In the 2014 film documentary "Poverty, Inc.", an aspect of entrepreneurship that I found interesting is regulation and distorted markets. In the film, it talks about third world countries and how the system works on these countries receiving humanitarian aid from NGOs and the first world governments. The documentary interviews many different people that have all been affected or involved in what the film calls "the poverty industry", such as Herman Chinery Hesse. All of the people interviewed talk about how the charity system of giving free things to poor countries actually has a negative long term affect and not a good one. The reason for this is because by sending free items and care into poor countries, it often destroys small businesses in said countries and actually ends up supporting the poverty lifestyle by disallowing real development and growth. The people talk about how the real help needed in these countries is providing a sort of "base" to help the people grow, like the pot of a bonsai tree analogy that Muhammad Yunus talked of in the film. Yunus is talking about how what really needs to be implemented in these countries, is the "rule of law" or essentially regulations and a steady government and law system. The reason that this is entrepreneurial is because in the film, it gives a few examples of real solutions and help that exist, such as small entrepreneurial businesses like the necklace production business or the juice and fruit businesses that give jobs to the poor people who just need the money to raise their children. The entrepreneurship comes from the people that think out of the box of this poverty industry, to actually help these countries develop and get out of poverty.
The reason that this is interesting is because of how big the poverty industry is and how long it has been going on without any real progress in these places that need development. The most interesting thing is how a lot of the workers that work for these NGOs end of receiving better "aid" than the actual poor people of these countries, as Theodore Dalrymple explains how he bought his house on money that was basically not taxed and how he got to travel. At the end of the documentary, some of the speakers explained how aid is not what is needed in countries like Africa, and what is actually needed is a "door in" or the pathway for all of the people to have chances to work towards improving their lives and developing their home countries.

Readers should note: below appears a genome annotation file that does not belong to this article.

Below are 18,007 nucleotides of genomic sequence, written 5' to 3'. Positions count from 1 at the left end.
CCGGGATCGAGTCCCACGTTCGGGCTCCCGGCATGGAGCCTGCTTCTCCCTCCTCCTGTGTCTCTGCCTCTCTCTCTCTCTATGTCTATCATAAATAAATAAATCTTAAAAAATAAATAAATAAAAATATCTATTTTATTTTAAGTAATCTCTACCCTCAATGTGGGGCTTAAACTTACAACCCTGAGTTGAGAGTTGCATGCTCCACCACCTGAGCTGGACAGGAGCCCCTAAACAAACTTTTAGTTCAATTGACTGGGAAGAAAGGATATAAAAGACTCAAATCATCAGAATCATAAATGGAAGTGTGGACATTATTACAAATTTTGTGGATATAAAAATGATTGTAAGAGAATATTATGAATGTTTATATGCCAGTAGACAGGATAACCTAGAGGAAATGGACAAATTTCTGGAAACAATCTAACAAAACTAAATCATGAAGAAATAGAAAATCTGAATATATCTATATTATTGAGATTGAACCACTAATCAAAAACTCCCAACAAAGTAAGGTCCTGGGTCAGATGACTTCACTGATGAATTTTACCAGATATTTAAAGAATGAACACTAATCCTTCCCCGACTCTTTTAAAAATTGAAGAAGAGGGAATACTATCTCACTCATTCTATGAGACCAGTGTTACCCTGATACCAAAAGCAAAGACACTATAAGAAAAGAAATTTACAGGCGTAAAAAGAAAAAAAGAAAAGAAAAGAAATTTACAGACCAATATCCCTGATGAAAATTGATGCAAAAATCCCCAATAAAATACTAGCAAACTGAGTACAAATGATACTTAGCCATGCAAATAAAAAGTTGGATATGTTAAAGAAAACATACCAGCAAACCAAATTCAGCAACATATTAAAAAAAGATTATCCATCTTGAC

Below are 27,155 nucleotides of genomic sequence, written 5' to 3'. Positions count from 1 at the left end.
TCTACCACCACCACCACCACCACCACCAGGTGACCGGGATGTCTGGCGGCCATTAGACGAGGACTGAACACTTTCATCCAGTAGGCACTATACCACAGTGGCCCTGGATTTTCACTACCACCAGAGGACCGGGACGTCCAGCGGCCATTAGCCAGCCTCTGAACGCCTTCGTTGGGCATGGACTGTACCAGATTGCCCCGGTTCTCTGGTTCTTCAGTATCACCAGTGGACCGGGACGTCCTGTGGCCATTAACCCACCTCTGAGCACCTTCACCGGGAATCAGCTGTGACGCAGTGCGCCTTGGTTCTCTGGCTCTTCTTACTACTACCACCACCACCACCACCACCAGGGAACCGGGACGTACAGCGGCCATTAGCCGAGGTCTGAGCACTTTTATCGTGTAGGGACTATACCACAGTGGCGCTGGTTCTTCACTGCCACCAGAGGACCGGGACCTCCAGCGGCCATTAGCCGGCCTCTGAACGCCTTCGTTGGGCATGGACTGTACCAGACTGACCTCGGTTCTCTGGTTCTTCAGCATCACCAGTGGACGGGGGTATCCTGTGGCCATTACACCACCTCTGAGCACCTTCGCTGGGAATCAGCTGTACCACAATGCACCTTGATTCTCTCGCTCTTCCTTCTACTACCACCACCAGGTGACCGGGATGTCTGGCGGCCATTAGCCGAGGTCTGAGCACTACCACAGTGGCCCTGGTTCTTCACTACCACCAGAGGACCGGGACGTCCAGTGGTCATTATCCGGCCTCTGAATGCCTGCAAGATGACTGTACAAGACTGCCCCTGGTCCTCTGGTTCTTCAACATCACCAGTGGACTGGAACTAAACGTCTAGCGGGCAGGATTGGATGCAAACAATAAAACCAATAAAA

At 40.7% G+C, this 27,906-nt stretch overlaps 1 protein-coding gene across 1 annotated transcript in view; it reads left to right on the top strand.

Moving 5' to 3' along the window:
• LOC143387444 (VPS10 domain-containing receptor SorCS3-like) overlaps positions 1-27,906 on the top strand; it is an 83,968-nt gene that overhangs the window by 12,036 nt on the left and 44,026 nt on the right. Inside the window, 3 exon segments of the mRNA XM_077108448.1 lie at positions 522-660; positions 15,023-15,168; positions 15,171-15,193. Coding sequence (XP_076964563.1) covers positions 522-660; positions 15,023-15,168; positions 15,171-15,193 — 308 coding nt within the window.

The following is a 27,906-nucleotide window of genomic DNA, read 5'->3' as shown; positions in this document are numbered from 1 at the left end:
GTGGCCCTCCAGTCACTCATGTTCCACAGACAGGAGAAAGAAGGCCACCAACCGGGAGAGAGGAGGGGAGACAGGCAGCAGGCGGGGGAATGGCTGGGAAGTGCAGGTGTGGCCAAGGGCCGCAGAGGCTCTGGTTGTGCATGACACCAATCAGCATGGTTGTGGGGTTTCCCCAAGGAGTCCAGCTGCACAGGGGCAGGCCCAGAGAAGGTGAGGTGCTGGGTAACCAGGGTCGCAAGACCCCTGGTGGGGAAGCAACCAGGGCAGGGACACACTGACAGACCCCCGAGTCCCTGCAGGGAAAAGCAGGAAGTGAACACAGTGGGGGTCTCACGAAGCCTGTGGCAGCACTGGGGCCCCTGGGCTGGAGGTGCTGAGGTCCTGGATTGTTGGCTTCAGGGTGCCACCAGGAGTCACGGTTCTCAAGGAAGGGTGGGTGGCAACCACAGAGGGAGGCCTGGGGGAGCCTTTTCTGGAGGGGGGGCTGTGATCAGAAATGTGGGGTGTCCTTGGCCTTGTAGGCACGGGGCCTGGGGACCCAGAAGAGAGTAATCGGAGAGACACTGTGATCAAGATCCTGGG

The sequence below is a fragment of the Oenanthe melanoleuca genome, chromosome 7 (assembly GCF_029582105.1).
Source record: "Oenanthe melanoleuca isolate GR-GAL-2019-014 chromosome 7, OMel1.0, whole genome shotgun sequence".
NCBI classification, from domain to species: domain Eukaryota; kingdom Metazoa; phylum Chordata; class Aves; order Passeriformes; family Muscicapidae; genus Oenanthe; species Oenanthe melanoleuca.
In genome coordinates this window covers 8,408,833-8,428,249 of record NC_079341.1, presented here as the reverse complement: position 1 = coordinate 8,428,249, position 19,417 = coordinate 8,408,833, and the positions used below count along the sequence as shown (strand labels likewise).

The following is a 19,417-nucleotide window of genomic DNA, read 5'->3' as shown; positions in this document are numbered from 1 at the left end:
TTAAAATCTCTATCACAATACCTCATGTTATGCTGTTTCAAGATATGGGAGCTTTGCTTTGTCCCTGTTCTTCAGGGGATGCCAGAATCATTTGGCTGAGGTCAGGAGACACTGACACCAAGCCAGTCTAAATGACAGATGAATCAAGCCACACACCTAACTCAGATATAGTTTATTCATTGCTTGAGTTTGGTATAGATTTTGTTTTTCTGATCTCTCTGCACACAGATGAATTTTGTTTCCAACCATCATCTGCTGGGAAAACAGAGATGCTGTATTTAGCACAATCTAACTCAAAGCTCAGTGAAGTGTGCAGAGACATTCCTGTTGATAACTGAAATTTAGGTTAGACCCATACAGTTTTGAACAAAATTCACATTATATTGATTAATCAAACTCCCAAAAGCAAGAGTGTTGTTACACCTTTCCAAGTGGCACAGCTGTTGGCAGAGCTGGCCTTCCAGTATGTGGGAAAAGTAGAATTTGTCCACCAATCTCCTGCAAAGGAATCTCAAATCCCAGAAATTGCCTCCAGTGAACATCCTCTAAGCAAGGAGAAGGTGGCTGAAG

The regulation aspect affects the society of these third world countries quite poorly. The influx of "free" food and important items render the small businesses useless in these places, which renders growth to becoming something that simply cannot happen, which leaves these places stuck in a loop of having to beg and wait for whatever charity of items come into their country. On top of this, there is sometimes a lot of US government money that is subsidized to the creators of such goods, which in turn supports this poverty industry even more. Society in these poor countries normally have to just sit and take this, as history has shown us with how long some of these African countries have relied on these NGOs and have developed basically not at all from 20+ years ago. Some of society in these places however push against the powerhouse that is this industry and fight to grow their entrepreneurial ideas to be able to fully support themselves, instead of having to beg for charity. Unfortunately, with the lack of "rule of law" it makes trying to start a business sometimes much harder than in a country like the US. Governments in these third world countries often make things happen based on connections to the people in charge or monetary "donations" (basically bribes) which a lot of time are paid by first world country businesses to keep their exports profitable. All of this stifles development. The interaction between society and this aspect is one that is as of right now not very good for the people of countries like Haiti and Africa, for there is so much going for the NGOs and the "aid" and charity industry. The interaction between hopeful business ventures in these countries and their governments is often one in which they would rather choose the charities over having their own people supporting themselves, which all in all just stifles real development and progress.